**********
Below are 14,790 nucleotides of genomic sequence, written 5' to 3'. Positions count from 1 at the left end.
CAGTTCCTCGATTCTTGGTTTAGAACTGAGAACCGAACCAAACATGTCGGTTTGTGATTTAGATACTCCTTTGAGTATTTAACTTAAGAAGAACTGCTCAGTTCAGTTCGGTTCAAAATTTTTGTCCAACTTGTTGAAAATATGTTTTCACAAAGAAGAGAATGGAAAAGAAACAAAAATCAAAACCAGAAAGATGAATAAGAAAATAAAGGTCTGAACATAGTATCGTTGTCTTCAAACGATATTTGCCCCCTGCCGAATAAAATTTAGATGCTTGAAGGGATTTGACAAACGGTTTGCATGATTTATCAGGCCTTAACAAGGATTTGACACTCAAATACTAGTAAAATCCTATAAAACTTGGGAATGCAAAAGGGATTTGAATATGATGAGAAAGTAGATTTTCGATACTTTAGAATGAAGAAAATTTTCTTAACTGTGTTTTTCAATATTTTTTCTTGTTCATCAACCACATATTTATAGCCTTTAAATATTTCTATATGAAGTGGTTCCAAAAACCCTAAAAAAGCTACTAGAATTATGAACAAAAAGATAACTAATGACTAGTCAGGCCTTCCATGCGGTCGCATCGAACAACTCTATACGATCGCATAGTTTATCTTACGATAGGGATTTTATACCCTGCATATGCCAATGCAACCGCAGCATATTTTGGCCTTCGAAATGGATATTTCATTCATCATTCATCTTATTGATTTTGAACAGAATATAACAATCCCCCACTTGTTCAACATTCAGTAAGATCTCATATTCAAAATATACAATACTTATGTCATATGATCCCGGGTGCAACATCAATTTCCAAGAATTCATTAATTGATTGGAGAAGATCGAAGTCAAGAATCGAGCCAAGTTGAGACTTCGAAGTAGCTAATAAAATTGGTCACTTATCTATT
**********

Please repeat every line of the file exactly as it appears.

Below are 14,790 nucleotides of genomic sequence, written 5' to 3'. Positions count from 1 at the left end.
CAGTTCCTCGATTCTTGGTTTAGAACTGAGAACCGAACCAAACATGTCGGTTTGTGATTTAGATACTCCTTTGAGTATTTAACTTAAGAAGAACTGCTCAGTTCAGTTCGGTTCAAAATTTTTGTCCAACTTGTTGAAAATATGTTTTCACAAAGAAGAGAATGGAAAAGAAACAAAAATCAAAACCAGAAAGATGAATAAGAAAATAAAGGTCTGAACATAGTATCGTTGTCTTCAAACGATATTTGCCCCCTGCCGAATAAAATTTAGATGCTTGAAGGGATTTGACAAACGGTTTGCATGATTTATCAGGCCTTAACAAGGATTTGACACTCAAATACTAGTAAAATCCTATAAAACTTGGGAATGCAAAAGGGATTTGAATATGATGAGAAAGTAGATTTTCGATACTTTAGAATGAAGAAAATTTTCTTAACTGTGTTTTTCAATATTTTTTCTTGTTCATCAACCACATATTTATAGCCTTTAAATATTTCTATATGAAGTGGTTCCAAAAACCCTAAAAAAGCTACTAGAATTATGAACAAAAAGATAACTAATGACTAGTCAGGCCTTCCATGCGGTCGCATCGAACAACTCTATACGATCGCATAGTTTATCTTACGATAGGGATTTTATACCCTGCATATGCCAATGCAACCGCAGCATATTTTGGCCTTCGAAATGGATATTTCATTCATCATTCATCTTATTGATTTTGAACAGAATATAACAATCCCCCACTTGTTCAACATTCAGTAAGATCTCATATTCAAAATATACAATACTTATGTCATATGATCCCGGGTGCAACATCAATTTCCAAGAATTCATTAATTGATTGGAGAAGATCGAAGTCAAGAATCGAGCCAAGTTGAGACTTCGAAGTAGCTAATAAAATTGGTCACTTATCTATT